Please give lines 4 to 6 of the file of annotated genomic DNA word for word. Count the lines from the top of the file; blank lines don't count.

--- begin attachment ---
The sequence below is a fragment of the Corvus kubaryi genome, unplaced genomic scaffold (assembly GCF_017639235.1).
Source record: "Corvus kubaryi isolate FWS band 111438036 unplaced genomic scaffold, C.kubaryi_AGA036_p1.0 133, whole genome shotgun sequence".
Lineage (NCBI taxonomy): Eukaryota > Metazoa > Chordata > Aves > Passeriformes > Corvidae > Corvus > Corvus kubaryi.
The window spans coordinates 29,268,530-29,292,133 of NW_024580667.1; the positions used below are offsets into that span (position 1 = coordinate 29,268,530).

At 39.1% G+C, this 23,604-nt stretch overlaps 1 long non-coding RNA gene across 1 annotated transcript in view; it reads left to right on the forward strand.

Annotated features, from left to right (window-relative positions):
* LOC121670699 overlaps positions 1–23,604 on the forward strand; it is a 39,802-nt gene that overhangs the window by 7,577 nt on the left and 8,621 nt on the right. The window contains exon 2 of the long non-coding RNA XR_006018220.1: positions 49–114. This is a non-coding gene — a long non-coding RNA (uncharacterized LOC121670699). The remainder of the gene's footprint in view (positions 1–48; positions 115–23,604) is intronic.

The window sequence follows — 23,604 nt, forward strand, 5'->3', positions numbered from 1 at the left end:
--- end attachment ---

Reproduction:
The window spans coordinates 29,268,530-29,292,133 of NW_024580667.1; the positions used below are offsets into that span (position 1 = coordinate 29,268,530).

At 39.1% G+C, this 23,604-nt stretch overlaps 1 long non-coding RNA gene across 1 annotated transcript in view; it reads left to right on the forward strand.

Annotated features, from left to right (window-relative positions):